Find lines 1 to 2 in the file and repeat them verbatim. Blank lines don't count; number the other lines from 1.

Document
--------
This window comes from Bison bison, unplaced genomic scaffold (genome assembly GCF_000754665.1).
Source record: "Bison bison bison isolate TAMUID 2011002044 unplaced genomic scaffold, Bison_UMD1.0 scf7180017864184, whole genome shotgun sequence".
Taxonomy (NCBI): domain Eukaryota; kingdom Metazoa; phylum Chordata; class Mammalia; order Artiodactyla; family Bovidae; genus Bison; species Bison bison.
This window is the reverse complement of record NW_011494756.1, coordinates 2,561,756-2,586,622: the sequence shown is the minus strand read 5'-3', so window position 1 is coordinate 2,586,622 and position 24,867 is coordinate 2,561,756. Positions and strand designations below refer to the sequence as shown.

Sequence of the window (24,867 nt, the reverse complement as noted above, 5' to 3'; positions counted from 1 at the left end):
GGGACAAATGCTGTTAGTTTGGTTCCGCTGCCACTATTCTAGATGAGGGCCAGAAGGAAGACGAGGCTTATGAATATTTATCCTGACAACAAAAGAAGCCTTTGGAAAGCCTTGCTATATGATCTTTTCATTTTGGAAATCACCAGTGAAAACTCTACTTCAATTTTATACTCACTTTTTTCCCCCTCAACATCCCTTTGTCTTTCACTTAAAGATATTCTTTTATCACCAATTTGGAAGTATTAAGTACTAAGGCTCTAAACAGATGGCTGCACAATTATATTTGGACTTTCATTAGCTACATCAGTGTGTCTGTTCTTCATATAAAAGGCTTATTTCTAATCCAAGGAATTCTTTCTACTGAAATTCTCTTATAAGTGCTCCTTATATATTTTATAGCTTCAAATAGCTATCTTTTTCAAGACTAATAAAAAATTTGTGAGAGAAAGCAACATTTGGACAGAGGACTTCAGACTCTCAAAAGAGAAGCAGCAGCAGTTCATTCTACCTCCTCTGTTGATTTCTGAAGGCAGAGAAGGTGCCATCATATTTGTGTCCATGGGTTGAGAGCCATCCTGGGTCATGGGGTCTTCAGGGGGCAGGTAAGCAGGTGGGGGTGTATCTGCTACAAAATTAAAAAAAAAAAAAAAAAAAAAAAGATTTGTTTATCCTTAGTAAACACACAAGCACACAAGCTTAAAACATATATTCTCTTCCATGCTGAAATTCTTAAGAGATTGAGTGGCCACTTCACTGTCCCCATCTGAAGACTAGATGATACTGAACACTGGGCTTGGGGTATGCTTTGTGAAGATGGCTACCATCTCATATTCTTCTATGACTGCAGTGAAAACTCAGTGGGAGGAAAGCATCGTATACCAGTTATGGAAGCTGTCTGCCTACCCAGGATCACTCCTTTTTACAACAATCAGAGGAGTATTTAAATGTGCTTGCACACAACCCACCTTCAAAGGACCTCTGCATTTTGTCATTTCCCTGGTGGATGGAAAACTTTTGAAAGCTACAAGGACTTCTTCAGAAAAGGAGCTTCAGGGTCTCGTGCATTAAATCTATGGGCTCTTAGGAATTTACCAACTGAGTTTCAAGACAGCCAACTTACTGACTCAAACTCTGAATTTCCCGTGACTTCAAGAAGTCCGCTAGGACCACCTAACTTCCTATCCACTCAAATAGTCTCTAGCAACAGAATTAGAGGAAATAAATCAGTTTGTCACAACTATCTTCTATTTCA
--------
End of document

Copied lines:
This window comes from Bison bison, unplaced genomic scaffold (genome assembly GCF_000754665.1).
Source record: "Bison bison bison isolate TAMUID 2011002044 unplaced genomic scaffold, Bison_UMD1.0 scf7180017864184, whole genome shotgun sequence".